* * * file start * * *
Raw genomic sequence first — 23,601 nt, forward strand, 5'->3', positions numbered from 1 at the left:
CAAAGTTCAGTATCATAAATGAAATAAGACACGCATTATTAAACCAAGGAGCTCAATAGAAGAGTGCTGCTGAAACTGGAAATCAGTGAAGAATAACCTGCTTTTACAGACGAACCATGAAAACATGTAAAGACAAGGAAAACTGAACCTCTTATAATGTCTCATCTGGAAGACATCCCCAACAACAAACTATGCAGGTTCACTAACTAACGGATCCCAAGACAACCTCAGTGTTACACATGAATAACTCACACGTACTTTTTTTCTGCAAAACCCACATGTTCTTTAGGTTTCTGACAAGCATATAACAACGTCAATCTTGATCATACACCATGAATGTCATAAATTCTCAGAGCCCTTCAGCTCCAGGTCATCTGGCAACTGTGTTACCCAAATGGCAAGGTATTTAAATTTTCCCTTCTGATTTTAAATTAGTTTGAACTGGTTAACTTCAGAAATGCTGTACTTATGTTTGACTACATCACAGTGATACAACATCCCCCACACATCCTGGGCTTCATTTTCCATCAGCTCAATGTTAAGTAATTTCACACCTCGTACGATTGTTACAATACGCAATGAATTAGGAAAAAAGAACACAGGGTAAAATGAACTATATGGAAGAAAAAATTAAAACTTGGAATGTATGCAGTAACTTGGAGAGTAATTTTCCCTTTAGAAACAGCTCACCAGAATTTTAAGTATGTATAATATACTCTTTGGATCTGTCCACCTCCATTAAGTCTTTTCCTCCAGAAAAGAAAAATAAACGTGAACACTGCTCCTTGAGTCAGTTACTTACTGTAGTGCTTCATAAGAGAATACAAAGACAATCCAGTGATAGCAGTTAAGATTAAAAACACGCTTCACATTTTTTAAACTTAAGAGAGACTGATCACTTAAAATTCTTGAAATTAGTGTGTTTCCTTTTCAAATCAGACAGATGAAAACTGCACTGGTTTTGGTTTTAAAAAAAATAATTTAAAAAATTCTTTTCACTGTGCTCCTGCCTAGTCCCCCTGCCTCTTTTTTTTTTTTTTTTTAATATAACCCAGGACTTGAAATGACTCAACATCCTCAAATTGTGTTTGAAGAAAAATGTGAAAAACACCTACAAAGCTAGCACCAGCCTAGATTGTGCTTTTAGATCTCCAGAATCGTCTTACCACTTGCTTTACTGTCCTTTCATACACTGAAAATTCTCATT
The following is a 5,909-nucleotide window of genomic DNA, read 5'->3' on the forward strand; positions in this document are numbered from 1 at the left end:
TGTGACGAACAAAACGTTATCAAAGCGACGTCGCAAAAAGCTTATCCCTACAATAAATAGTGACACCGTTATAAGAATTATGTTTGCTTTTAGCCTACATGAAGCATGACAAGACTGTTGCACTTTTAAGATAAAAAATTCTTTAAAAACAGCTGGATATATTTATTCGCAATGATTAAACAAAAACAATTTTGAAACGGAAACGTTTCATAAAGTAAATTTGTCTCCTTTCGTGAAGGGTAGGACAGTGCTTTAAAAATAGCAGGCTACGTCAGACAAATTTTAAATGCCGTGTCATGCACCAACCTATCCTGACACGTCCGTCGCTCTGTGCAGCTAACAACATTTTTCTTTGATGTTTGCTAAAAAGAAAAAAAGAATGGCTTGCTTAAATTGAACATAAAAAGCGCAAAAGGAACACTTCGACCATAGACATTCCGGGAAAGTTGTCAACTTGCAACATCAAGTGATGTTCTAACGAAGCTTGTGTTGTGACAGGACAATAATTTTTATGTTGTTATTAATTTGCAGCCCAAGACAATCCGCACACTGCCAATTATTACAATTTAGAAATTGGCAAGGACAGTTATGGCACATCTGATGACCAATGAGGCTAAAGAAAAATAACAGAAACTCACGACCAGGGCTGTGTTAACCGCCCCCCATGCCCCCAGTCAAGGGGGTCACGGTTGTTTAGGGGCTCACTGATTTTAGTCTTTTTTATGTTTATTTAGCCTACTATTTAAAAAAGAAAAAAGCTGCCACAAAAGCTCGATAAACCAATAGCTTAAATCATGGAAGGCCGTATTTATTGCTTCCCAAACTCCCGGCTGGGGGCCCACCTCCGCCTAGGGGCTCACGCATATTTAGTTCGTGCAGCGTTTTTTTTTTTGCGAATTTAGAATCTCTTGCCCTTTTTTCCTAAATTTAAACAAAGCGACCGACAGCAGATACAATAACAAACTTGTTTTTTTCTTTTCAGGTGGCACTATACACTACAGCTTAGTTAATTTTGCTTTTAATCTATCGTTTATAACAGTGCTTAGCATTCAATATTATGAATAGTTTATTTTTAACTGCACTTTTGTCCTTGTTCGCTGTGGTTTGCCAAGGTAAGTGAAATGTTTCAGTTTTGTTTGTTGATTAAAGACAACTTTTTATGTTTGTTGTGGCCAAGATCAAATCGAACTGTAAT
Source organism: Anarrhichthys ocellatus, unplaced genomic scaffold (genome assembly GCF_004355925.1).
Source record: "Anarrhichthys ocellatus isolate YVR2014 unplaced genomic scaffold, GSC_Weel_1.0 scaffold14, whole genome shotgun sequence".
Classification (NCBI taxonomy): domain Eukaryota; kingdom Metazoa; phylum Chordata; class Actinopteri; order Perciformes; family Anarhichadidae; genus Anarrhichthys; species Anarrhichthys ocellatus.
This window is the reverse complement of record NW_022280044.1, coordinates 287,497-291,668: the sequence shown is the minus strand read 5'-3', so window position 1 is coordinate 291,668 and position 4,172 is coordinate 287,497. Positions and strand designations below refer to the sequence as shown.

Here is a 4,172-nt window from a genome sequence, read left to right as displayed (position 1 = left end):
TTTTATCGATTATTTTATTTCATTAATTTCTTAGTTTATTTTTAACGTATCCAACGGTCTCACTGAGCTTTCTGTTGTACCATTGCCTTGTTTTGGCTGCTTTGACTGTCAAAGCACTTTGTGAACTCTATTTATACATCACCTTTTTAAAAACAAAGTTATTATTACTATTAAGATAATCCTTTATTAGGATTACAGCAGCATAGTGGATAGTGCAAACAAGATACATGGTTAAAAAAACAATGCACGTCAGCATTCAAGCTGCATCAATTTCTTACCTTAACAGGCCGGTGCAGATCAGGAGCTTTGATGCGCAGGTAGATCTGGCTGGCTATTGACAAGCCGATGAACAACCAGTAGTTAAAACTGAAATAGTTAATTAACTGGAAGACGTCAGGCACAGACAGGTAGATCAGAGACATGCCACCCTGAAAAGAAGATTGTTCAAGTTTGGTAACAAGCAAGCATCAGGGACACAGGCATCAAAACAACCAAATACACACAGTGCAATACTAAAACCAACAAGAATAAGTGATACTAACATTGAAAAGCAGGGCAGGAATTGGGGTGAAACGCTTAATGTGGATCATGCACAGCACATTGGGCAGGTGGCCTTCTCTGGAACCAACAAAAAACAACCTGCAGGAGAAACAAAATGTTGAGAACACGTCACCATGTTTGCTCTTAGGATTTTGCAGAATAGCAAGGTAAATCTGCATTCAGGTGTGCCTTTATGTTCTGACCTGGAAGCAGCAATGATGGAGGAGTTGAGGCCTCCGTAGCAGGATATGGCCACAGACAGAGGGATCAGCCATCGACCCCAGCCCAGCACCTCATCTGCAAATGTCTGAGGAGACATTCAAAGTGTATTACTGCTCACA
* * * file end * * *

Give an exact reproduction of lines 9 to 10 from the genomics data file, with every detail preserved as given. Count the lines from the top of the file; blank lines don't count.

Here is a 4,172-nt window from a genome sequence, read left to right as displayed (position 1 = left end):
TTTTATCGATTATTTTATTTCATTAATTTCTTAGTTTATTTTTAACGTATCCAACGGTCTCACTGAGCTTTCTGTTGTACCATTGCCTTGTTTTGGCTGCTTTGACTGTCAAAGCACTTTGTGAACTCTATTTATACATCACCTTTTTAAAAACAAAGTTATTATTACTATTAAGATAATCCTTTATTAGGATTACAGCAGCATAGTGGATAGTGCAAACAAGATACATGGTTAAAAAAACAATGCACGTCAGCATTCAAGCTGCATCAATTTCTTACCTTAACAGGCCGGTGCAGATCAGGAGCTTTGATGCGCAGGTAGATCTGGCTGGCTATTGACAAGCCGATGAACAACCAGTAGTTAAAACTGAAATAGTTAATTAACTGGAAGACGTCAGGCACAGACAGGTAGATCAGAGACATGCCACCCTGAAAAGAAGATTGTTCAAGTTTGGTAACAAGCAAGCATCAGGGACACAGGCATCAAAACAACCAAATACACACAGTGCAATACTAAAACCAACAAGAATAAGTGATACTAACATTGAAAAGCAGGGCAGGAATTGGGGTGAAACGCTTAATGTGGATCATGCACAGCACATTGGGCAGGTGGCCTTCTCTGGAACCAACAAAAAACAACCTGCAGGAGAAACAAAATGTTGAGAACACGTCACCATGTTTGCTCTTAGGATTTTGCAGAATAGCAAGGTAAATCTGCATTCAGGTGTGCCTTTATGTTCTGACCTGGAAGCAGCAATGATGGAGGAGTTGAGGCCTCCGTAGCAGGATATGGCCACAGACAGAGGGATCAGCCATCGACCCCAGCCCAGCACCTCATCTGCAAATGTCTGAGGAGACATTCAAAGTGTATTACTGCTCACA